The Australian Government has now opened the consultation process in its review of Australian classification regulation (Classification Review) with the release of a Discussion Paper (Discussion Paper).

The Classification Review will focus on opportunities to harmonise classification requirements under the National Classification Scheme across different delivery platforms, as well as updating classification criteria, with a report to be provided to the Minister by April 2020.

This alert identifies the key issues addressed in the Discussion Paper and the potential impacts on regulation for businesses operating in the Australian media landscape.

Submissions can be made on the Department of Communications and the Arts website here. The consultation period closes on 19 February 2020.

1. Background

The Classification Review forms part of the Government's response to the recommendations of the Australian Competition and Consumer Commission's (ACCC) Digital Platforms Inquiry Final Report (DPI Report). The Government's response of 12 December last year supported classification reform as part of a broader process to implement a more harmonised media regulatory framework. Our summary of the DPI Report is available here, and our summary of the Government's response to it is here.

The DPI Review was in addition to other more specific reviews of Australian media regulation and the Australian classification scheme over the last decade which also recommended changes to clarify and harmonise classification obligations in Australia including the 2012 Australian Law Reform Commission (ALRC) National Classification Scheme Review (ALRC Review).

The Government announced the Classification Review in December shortly after issuing its response to the DPI Report.

2. What this means for media businesses operating in Australia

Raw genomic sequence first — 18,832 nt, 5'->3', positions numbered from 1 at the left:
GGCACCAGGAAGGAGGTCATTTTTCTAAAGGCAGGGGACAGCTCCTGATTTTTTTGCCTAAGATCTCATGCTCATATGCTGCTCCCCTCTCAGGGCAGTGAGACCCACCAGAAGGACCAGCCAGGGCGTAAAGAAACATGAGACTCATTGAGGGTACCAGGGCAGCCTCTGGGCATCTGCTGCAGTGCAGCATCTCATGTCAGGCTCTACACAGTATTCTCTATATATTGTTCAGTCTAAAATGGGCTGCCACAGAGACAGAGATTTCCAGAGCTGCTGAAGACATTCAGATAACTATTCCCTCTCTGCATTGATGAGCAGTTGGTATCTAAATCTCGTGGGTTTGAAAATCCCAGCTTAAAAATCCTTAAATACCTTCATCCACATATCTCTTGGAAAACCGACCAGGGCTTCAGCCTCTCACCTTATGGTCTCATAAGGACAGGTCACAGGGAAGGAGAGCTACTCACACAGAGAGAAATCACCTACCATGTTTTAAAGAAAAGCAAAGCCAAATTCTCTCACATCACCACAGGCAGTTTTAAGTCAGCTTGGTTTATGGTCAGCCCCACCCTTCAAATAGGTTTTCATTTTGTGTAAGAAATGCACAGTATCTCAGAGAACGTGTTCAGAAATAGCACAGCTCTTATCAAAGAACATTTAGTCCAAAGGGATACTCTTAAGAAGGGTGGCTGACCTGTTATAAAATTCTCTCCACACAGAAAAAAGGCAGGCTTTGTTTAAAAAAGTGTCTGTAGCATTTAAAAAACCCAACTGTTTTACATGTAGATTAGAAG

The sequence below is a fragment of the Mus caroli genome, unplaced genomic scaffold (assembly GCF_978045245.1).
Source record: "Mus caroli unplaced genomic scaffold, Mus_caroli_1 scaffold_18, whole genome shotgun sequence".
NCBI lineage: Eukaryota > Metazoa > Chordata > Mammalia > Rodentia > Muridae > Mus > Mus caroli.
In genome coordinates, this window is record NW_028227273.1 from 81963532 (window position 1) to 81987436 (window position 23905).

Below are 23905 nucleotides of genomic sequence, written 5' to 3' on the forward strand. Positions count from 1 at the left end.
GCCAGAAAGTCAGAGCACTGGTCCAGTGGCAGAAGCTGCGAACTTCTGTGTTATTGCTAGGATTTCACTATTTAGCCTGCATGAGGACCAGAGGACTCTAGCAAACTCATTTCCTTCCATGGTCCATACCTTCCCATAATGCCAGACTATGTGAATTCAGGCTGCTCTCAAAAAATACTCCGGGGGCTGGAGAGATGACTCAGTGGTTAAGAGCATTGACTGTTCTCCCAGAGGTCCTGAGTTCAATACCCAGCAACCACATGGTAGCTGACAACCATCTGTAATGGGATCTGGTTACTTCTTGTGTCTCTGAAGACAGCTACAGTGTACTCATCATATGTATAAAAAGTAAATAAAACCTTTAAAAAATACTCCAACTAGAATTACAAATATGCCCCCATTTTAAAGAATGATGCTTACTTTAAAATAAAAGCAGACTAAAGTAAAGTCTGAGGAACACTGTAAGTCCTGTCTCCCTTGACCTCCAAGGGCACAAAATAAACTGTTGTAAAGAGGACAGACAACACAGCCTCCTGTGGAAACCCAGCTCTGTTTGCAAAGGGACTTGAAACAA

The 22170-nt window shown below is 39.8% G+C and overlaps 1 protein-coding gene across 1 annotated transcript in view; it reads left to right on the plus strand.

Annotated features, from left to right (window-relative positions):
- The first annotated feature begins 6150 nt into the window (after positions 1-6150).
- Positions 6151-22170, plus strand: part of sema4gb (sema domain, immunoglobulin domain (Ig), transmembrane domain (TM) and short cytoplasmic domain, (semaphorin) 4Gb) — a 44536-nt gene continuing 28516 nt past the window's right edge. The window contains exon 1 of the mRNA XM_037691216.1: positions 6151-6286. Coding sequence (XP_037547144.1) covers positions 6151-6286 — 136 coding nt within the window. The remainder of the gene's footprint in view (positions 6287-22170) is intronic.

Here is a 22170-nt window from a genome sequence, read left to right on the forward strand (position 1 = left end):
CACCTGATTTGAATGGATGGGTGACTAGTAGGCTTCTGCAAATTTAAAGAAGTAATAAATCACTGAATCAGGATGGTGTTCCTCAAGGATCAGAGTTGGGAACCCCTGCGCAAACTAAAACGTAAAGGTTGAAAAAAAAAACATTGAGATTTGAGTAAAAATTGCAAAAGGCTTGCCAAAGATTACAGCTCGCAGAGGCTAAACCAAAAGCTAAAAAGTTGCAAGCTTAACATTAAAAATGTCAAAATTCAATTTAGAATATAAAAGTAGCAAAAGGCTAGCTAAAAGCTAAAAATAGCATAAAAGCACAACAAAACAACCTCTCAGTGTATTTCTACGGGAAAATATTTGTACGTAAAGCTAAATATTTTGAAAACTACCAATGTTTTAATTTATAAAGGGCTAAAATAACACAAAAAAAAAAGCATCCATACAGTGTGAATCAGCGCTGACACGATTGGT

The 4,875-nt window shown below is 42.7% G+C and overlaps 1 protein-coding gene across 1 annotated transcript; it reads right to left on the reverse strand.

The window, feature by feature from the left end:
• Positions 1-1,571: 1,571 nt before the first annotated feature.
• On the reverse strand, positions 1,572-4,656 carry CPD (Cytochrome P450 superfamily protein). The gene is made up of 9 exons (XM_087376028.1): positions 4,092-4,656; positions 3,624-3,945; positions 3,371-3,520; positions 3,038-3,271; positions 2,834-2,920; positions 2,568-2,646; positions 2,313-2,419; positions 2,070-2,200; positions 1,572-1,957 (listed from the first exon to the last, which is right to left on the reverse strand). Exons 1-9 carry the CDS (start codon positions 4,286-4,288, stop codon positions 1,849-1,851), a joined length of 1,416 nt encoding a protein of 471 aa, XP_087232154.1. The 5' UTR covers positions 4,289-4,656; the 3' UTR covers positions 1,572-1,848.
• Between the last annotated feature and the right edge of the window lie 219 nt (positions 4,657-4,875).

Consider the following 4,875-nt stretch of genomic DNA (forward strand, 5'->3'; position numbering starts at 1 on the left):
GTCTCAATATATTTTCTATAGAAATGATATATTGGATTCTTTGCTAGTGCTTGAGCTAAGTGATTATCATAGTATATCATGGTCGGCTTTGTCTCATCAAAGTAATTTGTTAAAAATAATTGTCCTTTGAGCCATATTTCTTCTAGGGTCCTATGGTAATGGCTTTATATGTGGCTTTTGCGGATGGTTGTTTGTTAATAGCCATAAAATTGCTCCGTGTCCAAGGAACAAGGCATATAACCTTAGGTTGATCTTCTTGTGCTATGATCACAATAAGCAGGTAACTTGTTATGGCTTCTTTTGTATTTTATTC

This is a unique opportunity for content providers and other interested parties to have their say on the shape of regulation to come in Australia. Organisations in this space should consider whether to make a submission and follow the consultation closely to understand how it is likely to impact them. We summarise the key potential implications below:

(a) Potential for increased regulation

  •  Expansion of classifiable content definition: The Discussion Paper proposes that online content such as films and episodic series distributed via various online channels (e.g., online TV-services, commercial video-on-demand services, and digital media storefronts) should be subject to pre-classification requirements.
  • Harmonising classification standards across all delivery formats: The Discussion Paper queries whether, as the ALRC Review previously recommended, films and episodic series (whether broadcast on TV or not) should be subject to a single set of classification categories and subject to the same criteria for all media formats.

(b) Potential for decreased regulation

  •  Proposed new framework for self-classification of content across all platforms: The Discussion Paper considers whether the industry could self-classify content across all platforms with oversight from an Australian Government regulator in a similar process to that used by Australian TV broadcasters to self-classify under their respective codes of practice. The Discussion Paper suggests this could be achieved by using either trained staff classifiers or classification tools approved by the relevant regulator.
  • Removal of classification requirement for adult magazines: The Discussion Paper highlights the decreased volume of publications being submitted to the Classification Board in light of the shift to online publishing, and notes the ALRC Review recommendations to remove the classification requirement for adult magazines and replace it with a voluntary, industry-based classification regime. 

(c) Proposed streamlined processes

  • Streamlined classification review process: The Discussion Paper proposes three potential options to streamline the current lengthy and costly decision review process of the Review Board under the National Classification Scheme, noting issues of bias and conflicts of interest that could arise in permitting the Classification Board to review its own decisions as previously raised in the ALRC Review. The proposed options include moving the review functions of the Review Board into the Classification Board, into a new regulator or into a separate body.